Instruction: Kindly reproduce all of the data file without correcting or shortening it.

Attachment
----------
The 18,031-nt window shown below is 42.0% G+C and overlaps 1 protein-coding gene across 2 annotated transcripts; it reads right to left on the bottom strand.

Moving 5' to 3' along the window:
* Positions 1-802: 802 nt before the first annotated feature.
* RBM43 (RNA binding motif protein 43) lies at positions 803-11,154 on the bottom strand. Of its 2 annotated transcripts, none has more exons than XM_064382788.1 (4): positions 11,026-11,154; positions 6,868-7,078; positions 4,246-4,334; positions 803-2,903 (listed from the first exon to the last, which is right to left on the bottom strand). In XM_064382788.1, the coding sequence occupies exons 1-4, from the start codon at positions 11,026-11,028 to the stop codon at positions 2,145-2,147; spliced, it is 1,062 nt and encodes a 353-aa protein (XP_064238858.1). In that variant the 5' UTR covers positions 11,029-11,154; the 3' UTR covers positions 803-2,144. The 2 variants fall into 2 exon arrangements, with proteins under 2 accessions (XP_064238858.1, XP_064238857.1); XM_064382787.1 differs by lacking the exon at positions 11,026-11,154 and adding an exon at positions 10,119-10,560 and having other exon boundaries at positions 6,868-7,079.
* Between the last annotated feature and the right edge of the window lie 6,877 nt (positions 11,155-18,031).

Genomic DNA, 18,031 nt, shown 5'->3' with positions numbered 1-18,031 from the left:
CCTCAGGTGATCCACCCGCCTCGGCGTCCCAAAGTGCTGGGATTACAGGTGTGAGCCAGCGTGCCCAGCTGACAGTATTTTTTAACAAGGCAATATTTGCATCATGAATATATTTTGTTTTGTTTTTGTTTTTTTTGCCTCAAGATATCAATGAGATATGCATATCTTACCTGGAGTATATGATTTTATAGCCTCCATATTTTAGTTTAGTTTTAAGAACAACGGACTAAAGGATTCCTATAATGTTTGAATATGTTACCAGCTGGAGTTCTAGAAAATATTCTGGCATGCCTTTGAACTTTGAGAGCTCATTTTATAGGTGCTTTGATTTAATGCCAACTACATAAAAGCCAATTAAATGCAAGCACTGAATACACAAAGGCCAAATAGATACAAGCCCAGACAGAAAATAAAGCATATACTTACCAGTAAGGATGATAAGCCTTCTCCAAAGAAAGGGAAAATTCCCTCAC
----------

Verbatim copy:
The 18,031-nt window shown below is 42.0% G+C and overlaps 1 protein-coding gene across 2 annotated transcripts; it reads right to left on the bottom strand.

Moving 5' to 3' along the window:
* Positions 1-802: 802 nt before the first annotated feature.
* RBM43 (RNA binding motif protein 43) lies at positions 803-11,154 on the bottom strand. Of its 2 annotated transcripts, none has more exons than XM_064382788.1 (4): positions 11,026-11,154; positions 6,868-7,078; positions 4,246-4,334; positions 803-2,903 (listed from the first exon to the last, which is right to left on the bottom strand). In XM_064382788.1, the coding sequence occupies exons 1-4, from the start codon at positions 11,026-11,028 to the stop codon at positions 2,145-2,147; spliced, it is 1,062 nt and encodes a 353-aa protein (XP_064238858.1). In that variant the 5' UTR covers positions 11,029-11,154; the 3' UTR covers positions 803-2,144. The 2 variants fall into 2 exon arrangements, with proteins under 2 accessions (XP_064238858.1, XP_064238857.1); XM_064382787.1 differs by lacking the exon at positions 11,026-11,154 and adding an exon at positions 10,119-10,560 and having other exon boundaries at positions 6,868-7,079.
* Between the last annotated feature and the right edge of the window lie 6,877 nt (positions 11,155-18,031).

Genomic DNA, 18,031 nt, shown 5'->3' with positions numbered 1-18,031 from the left:
CCTCAGGTGATCCACCCGCCTCGGCGTCCCAAAGTGCTGGGATTACAGGTGTGAGCCAGCGTGCCCAGCTGACAGTATTTTTTAACAAGGCAATATTTGCATCATGAATATATTTTGTTTTGTTTTTGTTTTTTTTGCCTCAAGATATCAATGAGATATGCATATCTTACCTGGAGTATATGATTTTATAGCCTCCATATTTTAGTTTAGTTTTAAGAACAACGGACTAAAGGATTCCTATAATGTTTGAATATGTTACCAGCTGGAGTTCTAGAAAATATTCTGGCATGCCTTTGAACTTTGAGAGCTCATTTTATAGGTGCTTTGATTTAATGCCAACTACATAAAAGCCAATTAAATGCAAGCACTGAATACACAAAGGCCAAATAGATACAAGCCCAGACAGAAAATAAAGCATATACTTACCAGTAAGGATGATAAGCCTTCTCCAAAGAAAGGGAAAATTCCCTCAC